DHCP client

A host on an IP network can use BOOTP or DHCP to obtain its IP address from a BOOTP or DHCP server. To obtain the address, the client sends a BOOTP or DHCP request.

The request is a subnet directed broadcast and is addressed to UDP port 67. A limited IP broadcast is addressed to IP address and is not forwarded by the Ruckus Layer 3 switch or other IP routers. When the BOOTP or DHCP client and server are on the same network, the server receives the broadcast request and replies to the client. However, when the client and server are on different networks, the server does not receive the client request, because the Layer 3 switch does not forward the request.

You can configure the Layer 3 switch to forward BOOTP or DHCP requests. To do so, configure a helper address on the interface that receives the client requests, and specify the BOOTP or DHCP server IP address as the address you are helping the BOOTP or DHCP requests to reach. Refer to Configuring an IP helper address. Instead of the server IP address, you can specify the subnet directed broadcast address of the IP subnet the server is in.

The DHCP client supports the dynamic IP address allocation method, where an IP address is assigned to a client for a limited period of time (or until the client explicitly relinquishes the address). Permanent IP address allocation to the hosts and statically assigned IP addresses are not supported.

Ruckus devices support a DHCP client on physical ports, LAG ports, Virtual Ethernet ports, and Control Bridge (CB) ports (802.1BR-enabled). The DHCP client is not supported on tunnel ports, stacking ports when stacking is enabled, or PE ports in 802.1BR-enabled Ruckus devices.

On a Layer 3 device, DHCP over a Virtual Ethernet port is supported only for the default Virtual Ethernet port. The DHCP client is disabled on other VIrtual Ethernet ports.
On a Layer 3 device, DHCP client support for PE ports on 802.1BR-enabled Ruckus devices includes the ability to participate in the initial DHCP IP discovery phase to create a default Virtual Ethernet port. However, because PE ports are considered Layer 2 switching ports, they cannot be assigned an IP address. Refer to "Default Virtual Ethernet port creation" in this document for more information.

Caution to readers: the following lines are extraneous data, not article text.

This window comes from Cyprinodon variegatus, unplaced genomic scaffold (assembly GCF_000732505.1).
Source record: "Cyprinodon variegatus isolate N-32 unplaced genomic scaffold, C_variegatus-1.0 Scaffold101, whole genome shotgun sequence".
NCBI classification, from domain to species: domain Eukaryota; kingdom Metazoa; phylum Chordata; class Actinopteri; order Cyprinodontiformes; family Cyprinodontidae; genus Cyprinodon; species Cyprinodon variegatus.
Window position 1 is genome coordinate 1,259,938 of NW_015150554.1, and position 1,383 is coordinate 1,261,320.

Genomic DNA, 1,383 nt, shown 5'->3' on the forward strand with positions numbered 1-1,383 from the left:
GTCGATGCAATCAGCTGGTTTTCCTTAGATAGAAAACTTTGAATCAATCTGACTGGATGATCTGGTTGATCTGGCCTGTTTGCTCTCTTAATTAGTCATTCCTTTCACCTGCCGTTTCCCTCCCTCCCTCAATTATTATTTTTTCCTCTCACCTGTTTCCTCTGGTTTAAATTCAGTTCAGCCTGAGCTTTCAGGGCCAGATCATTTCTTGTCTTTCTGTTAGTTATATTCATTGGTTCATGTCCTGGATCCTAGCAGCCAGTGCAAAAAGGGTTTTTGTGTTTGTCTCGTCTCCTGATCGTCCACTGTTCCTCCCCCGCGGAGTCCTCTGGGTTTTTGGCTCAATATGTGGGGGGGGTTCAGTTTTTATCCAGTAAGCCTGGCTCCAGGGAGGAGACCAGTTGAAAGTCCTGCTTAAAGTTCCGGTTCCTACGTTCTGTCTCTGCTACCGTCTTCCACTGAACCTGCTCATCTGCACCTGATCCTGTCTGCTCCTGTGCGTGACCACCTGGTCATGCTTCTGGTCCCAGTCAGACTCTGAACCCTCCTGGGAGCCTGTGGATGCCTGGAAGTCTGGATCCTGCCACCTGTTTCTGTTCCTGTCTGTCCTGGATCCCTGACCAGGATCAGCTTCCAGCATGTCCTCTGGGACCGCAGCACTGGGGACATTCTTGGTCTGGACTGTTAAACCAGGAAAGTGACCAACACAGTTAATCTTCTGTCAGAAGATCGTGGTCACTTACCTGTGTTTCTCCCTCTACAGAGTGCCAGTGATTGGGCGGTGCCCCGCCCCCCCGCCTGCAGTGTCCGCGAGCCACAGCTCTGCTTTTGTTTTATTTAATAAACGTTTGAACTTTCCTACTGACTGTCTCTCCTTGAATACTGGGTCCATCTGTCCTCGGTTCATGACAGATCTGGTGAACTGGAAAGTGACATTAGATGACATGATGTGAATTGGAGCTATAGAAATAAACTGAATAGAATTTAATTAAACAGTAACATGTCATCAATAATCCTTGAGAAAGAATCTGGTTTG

The DHCP client is enabled by default at bootup on all Ruckus devices.

DHCP over default Virtual Ethernet port (Layer 3 devices)

The following enhancements mimic the behavior of a Layer 2 device when it is running the Layer 3 image:
  • The ICX device is managed even during cable movement from one in-band interface port to another.
  • Network devices that are connected downstream through an ICX device are managed no matter what ports are connected, as long as the downstream ports belong to the default Virtual Ethernet port.
  • Using DHCP, acquiring IP or upgrade configuration is zero-touch.
  • By default, the ICX device allows traffic to pass across all ports (reachability).
  • A single MAC adress per system is used for IP discovery, which allows the same IP address to be used all the time.

Default Virtual Ethernet port creation (Layer 3 devices)

DHCP server is reachable through a physical port, and, if option 43 VSI is configured on the DHCP server, DHCP server exchange option 43 Vendor Specific Info (VSI), “Create default VE” [not case sensitive], is sent through a DHCPACK message. A Ruckus device configured as a DHCP client matches the VSI string and creates the default Virtual Ethernet port.
To create a Virtual Ethernet port, at least one port must be a member of the default VLAN of the device.

If Virtual Ethernet port creation is successful, the IP address that is acquired through the physical port is released, and an IP address will be re-acquired through the default Virtual Ethernet port.